14 terrific trattorias expanding the pasta-bilities of a classic cuisine
An encyclopedic knowledge of (and gleeful cherry-picking approach to) Italy’s lesser-known regional dishes a deft hand with off-cuts and offal big, bold flavours some seriously righteous garlic knots. That’s the winning formula that’s made the Buca family a seemingly unstoppable force in the city’s food scene since Rob Gentile and King Street Food Company set up shop in 2009. Now with two of each concept (the high-end, dinner-oriented Buca and snackier day-to-night Bar Buca) under its belt, the team has found ways to play into the neighbourhood’s appetites at its latest, Bar Buca Eglinton, that includes new grab-and-go options like scrumptious pizza al taglio, plus a beefed-up roster of after-work aperitivi.
604 King West, 101 Eglinton East, and others. buca.ca
A place this good would never fly so far under the radar in the west end, but Leslievillians seem more than happy to hog all of Ascari’s 38 seats. Erik Joyal and John Sinopoli have kept the menu to a slate of non-regionally-specific Italian dishes designed to mesh well with the impressive wine selection. Pastas, all made by hand (as in, mixing eggs in a flour well), are a highlight the candy-shaped caramelle in particular are a study in contrasts: sweet, mellow pumpkin filling sucker-punched by a lemon, caper and anchovy sauce.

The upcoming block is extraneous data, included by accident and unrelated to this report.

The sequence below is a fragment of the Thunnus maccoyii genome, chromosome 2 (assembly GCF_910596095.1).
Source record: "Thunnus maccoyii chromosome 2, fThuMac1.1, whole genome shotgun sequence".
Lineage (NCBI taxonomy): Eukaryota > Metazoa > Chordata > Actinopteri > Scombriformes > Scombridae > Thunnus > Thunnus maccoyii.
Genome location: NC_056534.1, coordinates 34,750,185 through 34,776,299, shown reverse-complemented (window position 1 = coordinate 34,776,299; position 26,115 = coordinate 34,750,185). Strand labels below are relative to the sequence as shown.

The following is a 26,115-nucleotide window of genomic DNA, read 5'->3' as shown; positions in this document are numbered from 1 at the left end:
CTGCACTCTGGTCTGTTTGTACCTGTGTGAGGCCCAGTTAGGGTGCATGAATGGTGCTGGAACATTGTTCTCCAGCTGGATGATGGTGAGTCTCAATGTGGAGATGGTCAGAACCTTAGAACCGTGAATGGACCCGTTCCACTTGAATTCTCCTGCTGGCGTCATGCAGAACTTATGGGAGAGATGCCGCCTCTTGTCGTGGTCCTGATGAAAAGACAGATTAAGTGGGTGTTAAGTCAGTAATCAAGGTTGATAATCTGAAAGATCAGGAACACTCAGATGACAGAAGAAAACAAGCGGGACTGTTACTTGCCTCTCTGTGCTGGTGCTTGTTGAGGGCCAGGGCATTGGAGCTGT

1111 Queen East, at Caroline, 416-792-4157, ascarienoteca.ca
Who’d have thought that a joint with a salty name (it’s an epithet used for Southern Italians), opening on a then-seedy stretch of Queen West, would have ended up becoming granddaddy to a legion of hip Italian restaurants? What started in 1992 as a casual spot for locals to grab a tin of olive oil, un cappuccio or a wood-fired pizza has exploded into three restaurants, a bakery (Sud Forno), spinoffs Bar Centrale and La Bettola di Terroni, and even two locations in L.A. – and the pizzas, pastas and grilled meats are as fine as ever.